What exactly is 'slow fashion'?

I’m glad you asked. I use this terminology a lot to describe what I do. But what does it mean?

The antithesis of fast-fashion, the slow fashion movement has been growing at an escalating rate over the last few years. It is a shift that has arisen in reaction to the current mentality of the fashion industry, which promotes a need to always have 'the next best thing' in order to stay relevant. This has created a culture in which clothing has become an increasingly disposable commodity. A culture we’ve become accustomed to, but one that is polluting our planet and exploiting vulnerable people all over the world.

Each year, the UK alone produces 1.5 million tonnes of unwanted clothing and textile waste, as a result of the fast-fashion mode of consumption. This model revolves around the idea of providing easy access to all the latest catwalk trends, without the designer price tag. Driving costs down as much as possible results in clothing that is unbelievably cheap. But this small price tag comes at the cost of garment workers in disadvantaged parts of the world being paid a pittance to perform highly skilled work.

High-street labels have played a big part in the creation of a giant disconnect with the origin of clothing and, therefore, it's true worth.

Slow fashion advocates a more considerate attitude towards what we wear. It encourages us to take more time over our choices and be mindful of the impact those choices might have on others.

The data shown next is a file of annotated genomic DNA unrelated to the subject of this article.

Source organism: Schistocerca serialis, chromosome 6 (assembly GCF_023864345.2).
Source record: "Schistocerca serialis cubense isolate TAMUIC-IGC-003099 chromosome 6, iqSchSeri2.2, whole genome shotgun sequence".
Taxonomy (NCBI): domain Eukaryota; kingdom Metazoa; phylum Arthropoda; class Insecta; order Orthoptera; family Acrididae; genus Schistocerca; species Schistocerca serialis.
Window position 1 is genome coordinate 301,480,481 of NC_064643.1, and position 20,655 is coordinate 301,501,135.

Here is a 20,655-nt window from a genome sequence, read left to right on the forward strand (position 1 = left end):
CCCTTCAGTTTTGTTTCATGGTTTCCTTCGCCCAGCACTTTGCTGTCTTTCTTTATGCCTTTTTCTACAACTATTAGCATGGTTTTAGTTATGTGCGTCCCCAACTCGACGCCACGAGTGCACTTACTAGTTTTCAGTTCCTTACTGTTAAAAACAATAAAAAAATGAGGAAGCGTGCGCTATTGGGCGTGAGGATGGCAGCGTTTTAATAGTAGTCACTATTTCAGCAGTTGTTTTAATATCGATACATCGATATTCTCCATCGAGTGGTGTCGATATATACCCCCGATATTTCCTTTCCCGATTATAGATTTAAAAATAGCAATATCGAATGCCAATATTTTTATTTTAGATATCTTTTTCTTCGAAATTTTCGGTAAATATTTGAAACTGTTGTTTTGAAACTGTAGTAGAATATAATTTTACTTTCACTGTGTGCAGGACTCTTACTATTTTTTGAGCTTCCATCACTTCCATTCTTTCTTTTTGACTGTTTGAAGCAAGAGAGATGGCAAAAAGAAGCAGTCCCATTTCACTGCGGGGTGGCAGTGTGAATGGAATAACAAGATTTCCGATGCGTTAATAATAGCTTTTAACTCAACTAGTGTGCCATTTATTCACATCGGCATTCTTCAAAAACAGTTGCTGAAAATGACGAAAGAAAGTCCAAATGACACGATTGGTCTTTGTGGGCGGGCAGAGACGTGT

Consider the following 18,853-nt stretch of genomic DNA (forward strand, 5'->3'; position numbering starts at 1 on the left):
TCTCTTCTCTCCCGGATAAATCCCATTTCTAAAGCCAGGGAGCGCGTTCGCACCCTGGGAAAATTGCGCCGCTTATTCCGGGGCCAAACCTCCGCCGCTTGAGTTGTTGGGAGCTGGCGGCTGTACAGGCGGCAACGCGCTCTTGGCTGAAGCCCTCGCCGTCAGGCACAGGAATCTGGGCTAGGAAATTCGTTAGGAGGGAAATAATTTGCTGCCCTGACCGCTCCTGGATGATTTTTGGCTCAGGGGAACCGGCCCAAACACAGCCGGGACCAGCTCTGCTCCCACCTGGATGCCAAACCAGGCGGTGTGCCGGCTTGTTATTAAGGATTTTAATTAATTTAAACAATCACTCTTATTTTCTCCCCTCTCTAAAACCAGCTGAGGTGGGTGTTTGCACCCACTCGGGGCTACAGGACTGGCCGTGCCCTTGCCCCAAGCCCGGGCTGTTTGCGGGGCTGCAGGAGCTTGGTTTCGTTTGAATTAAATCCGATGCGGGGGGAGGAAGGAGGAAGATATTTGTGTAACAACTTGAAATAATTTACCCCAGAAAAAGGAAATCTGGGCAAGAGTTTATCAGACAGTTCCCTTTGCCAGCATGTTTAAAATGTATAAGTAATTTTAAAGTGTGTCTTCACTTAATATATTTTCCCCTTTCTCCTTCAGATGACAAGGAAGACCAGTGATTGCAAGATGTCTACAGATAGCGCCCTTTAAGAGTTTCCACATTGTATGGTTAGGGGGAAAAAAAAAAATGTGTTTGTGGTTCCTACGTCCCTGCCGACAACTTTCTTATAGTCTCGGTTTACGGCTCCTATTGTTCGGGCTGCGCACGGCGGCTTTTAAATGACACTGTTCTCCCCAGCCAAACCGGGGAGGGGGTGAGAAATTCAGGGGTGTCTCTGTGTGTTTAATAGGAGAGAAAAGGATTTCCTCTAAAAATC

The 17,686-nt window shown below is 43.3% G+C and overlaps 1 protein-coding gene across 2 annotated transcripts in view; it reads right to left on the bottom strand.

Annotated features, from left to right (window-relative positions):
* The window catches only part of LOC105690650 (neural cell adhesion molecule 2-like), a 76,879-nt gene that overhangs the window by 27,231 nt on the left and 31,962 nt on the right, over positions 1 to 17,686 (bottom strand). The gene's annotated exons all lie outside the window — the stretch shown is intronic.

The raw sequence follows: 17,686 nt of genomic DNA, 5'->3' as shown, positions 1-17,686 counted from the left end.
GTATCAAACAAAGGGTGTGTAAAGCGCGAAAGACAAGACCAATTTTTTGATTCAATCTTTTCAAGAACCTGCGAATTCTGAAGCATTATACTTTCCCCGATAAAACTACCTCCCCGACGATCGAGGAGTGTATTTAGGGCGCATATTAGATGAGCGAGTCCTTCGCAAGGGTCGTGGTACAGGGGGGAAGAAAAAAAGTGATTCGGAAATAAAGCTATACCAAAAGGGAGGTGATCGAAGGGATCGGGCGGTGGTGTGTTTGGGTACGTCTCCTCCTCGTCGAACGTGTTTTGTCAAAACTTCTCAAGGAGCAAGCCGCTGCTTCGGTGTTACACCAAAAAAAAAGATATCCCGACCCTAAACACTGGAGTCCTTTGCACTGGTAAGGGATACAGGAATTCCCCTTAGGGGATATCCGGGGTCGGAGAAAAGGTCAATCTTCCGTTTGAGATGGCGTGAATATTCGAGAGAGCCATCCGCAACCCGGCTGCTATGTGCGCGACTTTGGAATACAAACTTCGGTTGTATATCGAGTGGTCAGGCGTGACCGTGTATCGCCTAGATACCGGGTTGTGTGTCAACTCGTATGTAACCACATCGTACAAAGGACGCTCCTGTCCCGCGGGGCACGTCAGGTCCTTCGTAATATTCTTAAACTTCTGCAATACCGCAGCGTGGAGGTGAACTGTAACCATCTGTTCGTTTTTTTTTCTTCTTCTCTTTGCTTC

The core message of the movement, in the words of Vivienne Westword, is: “buy less, choose well, make it last".

There are a few key ways in which we can choose to advocate slow-fashion:

- choosing to only buy things we REALLY love/need

- valuing versatility over passing trends: picking items that do more for our wardrobes

- buying second-hand wherever possible

- learning to repair our existing clothes to extend their lifespan

- educating ourselves on the best ways to care for our clothing, including the appropriate wash instructions

- being prepared to spend a little more on new clothes for better quality (the expense of which can be offset by buying fewer items in general)

So, how does a clothing label stay true to this message? For pocket, my focus will be on slow production.

Traditionally, big brands don’t necessarily operate on a supply to demand basis and mostly mass-manufacture clothing, usually in overseas factories. Therefore the likelihood of producing in excess and creating waste is high. Even with the help of expert trend forecasters, extensive market research and highly experienced designers, there is always a risk that a style might not sell well.

To avoid this, offering garments on a made-to-order basis ensures that the supply matches the demand. Slowing down the production process in this way also allows for greater attention to detail and a higher quality finished piece, that will ultimately increase durability and the useable lifespan of the garment.

I want to help making the choice to buy less easy for you. By designing quality everyday wardrobe staples, you'll get classic clothing that will stand the test of time. You'll also be able to customise design features so you get a piece that is more tailored to your personal preferences.

If you’re also keen to hear about the other ways in which pocket is doing things differently, check out our Instagram or get in touch using the contact form. You can also head over to Fashion Revolution's website for more info on the slow-fashion movement globally.

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